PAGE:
April Israel, ’14, knows she wants to help make food production in the United States healthier and more sustainable. This past summer, she decided to start with the fundamentals—the environment. An interdisciplinary studies major, business minor, and Bonner Scholar, Israel reached out to the Maryland Coastal Bays Program for her summer service commitment and received an enthusiastic invitation to come to Ocean City, Md.
Israel explored everything from testing Submerged Aquatic Vegetation (SAV) to counting bird eggs and hatchlings on islands where people usually aren’t allowed to visit. She says that her internship was tailored to her interests, but it also provided a good mix of office and field work.
Out in the field, a head biologist scuba-dived while Israel walked next to him with a handheld GPS noting the amount of SAV and its coordinates. They later plotted the data using Google Earth maps and sent to a team of experts. SAV is a prime area for young aquatic wildlife to grow, Israel explains, and low amounts could be disastrous to the bays.
“When we started testing SAV, weird numbers kept popping up,” Israel says. “At a conference we attended, one expert even said that SAV was completely wiped out.
“After my supervisor Roman and I thoroughly searched and plotted where the SAV was and how much of it we found, we concluded that SAV was still there and very prosperous—especially compared with the expert’s findings.”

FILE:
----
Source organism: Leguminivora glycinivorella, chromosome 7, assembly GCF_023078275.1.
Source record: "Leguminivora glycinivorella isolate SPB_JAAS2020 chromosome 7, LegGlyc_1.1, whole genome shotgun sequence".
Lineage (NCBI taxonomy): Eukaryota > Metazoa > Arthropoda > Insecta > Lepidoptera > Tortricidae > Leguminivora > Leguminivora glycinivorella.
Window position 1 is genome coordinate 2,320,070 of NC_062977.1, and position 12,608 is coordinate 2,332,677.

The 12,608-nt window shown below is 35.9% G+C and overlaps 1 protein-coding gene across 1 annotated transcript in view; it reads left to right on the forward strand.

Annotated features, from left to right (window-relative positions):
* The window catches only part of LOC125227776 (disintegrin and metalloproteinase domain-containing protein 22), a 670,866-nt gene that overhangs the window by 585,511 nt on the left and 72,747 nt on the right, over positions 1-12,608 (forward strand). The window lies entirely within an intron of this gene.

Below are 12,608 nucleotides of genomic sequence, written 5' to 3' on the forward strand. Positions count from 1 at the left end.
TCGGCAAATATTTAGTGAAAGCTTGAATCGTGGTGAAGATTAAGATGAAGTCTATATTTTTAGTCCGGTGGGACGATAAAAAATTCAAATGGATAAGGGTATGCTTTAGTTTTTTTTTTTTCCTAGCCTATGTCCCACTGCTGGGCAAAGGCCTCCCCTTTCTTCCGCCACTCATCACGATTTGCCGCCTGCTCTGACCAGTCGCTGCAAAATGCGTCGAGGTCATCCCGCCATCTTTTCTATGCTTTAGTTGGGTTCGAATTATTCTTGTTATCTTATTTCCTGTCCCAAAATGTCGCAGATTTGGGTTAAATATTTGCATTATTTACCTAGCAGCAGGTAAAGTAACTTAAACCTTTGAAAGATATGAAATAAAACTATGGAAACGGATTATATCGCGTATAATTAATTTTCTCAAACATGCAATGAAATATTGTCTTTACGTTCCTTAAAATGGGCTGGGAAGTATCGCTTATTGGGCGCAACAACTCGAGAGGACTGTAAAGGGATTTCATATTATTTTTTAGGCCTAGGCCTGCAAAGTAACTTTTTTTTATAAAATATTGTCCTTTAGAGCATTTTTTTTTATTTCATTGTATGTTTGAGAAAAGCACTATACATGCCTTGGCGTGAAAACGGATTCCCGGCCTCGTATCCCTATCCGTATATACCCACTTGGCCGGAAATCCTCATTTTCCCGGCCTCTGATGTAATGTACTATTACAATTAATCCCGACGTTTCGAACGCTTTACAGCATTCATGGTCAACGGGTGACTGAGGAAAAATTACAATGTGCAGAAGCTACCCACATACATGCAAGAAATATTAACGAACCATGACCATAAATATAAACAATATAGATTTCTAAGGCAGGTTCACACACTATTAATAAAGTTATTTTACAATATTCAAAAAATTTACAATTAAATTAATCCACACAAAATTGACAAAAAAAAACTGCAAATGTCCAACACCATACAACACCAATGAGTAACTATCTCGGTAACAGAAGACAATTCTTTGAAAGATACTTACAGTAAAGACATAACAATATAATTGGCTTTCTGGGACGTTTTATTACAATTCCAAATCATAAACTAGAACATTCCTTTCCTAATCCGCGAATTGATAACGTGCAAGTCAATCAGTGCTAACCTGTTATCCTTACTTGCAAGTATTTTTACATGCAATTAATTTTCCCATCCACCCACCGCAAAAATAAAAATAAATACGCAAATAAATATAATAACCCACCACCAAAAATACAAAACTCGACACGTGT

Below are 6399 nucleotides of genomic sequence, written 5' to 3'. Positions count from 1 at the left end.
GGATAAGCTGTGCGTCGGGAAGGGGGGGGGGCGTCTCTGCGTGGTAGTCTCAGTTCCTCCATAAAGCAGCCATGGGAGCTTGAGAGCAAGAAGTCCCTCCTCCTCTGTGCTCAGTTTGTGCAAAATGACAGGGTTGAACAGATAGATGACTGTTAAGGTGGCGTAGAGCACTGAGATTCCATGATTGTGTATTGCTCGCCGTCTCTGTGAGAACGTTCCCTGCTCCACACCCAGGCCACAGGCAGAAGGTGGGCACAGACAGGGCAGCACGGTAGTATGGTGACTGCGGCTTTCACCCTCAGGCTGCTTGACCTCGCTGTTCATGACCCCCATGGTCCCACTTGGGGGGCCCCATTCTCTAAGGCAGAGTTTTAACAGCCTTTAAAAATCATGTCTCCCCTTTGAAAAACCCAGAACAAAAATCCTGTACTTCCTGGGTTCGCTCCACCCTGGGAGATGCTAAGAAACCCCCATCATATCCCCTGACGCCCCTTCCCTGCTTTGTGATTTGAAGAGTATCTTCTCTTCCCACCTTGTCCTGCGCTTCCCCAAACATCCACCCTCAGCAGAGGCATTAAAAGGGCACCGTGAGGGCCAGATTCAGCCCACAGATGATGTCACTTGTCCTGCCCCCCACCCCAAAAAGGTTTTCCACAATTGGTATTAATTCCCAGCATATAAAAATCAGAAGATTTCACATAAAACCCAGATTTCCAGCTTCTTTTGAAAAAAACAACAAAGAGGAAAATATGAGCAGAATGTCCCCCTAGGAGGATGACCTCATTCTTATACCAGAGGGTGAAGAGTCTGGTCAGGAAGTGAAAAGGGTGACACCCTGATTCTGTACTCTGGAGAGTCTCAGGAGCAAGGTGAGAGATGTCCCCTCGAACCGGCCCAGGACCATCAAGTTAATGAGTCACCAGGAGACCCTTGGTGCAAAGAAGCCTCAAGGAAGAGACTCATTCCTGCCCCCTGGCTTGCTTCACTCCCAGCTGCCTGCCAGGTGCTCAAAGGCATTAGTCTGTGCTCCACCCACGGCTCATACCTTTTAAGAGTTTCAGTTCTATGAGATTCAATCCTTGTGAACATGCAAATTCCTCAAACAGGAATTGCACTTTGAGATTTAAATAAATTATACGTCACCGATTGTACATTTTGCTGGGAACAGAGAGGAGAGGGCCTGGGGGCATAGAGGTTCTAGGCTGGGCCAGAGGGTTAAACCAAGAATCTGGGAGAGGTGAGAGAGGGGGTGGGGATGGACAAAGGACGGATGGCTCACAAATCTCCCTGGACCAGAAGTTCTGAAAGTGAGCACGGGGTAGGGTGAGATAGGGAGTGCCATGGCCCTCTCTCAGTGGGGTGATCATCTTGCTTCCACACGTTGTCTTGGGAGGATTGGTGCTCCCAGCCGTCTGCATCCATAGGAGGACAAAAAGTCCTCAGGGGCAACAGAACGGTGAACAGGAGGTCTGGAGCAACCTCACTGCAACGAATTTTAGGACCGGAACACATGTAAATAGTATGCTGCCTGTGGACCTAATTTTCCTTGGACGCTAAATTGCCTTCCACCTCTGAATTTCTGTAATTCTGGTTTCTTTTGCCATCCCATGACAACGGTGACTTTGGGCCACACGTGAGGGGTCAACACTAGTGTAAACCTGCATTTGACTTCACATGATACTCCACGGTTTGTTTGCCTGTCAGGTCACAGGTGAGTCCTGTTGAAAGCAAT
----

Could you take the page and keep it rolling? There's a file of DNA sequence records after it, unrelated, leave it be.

Israel also plotted how many bird eggs and hatchlings were residing on the five bays surrounding Ocean City. This helped the Maryland Coastal Bays Program keep a record of nesting patterns and bird populations.
This coming spring, Israel will be a different kind of testing—taste testing in Perugia, Italy in a food studies program. Israel has been a vegetarian for two years, but is considering a break while she studies abroad. Her goal is to both see and taste the difference in meat production in Italy compared to the U.S., as well as study the vegetarian movement overseas.
“I think along with studying how meat is produced, I will focus on how food production affects lifestyle and cultural eating habits,” Israel says. “I plan to take other marketing classes at UR, such as consumer behavior, and study why people buy what they buy.”
While at Richmond, Israel has worked at William Byrd Community House for her Bonner Scholar community service commitment. Using both the community garden and an urban garden, Israel spent last semester developing a healthy eating project with children in the community. Together, they grew seeds and held a cooking class that helped teach them how to use produce in the kitchen.
Israel says she hopes to combine the seemingly disparate fields of enviornmental studies, community food needs, and sustainable agriculture to explore the business of food production.
“Ideally someday I’d like to work for a food company, possibly doing consulting,” Israel says. “I’d love to help them develop better practices that could affect the environment in a positive way.
“The networking that came from [the internship] experience is amazing. Even though it doesn’t relate directly to what I want to do, in order to make changes, you have to understand the interconnectedness of everything.”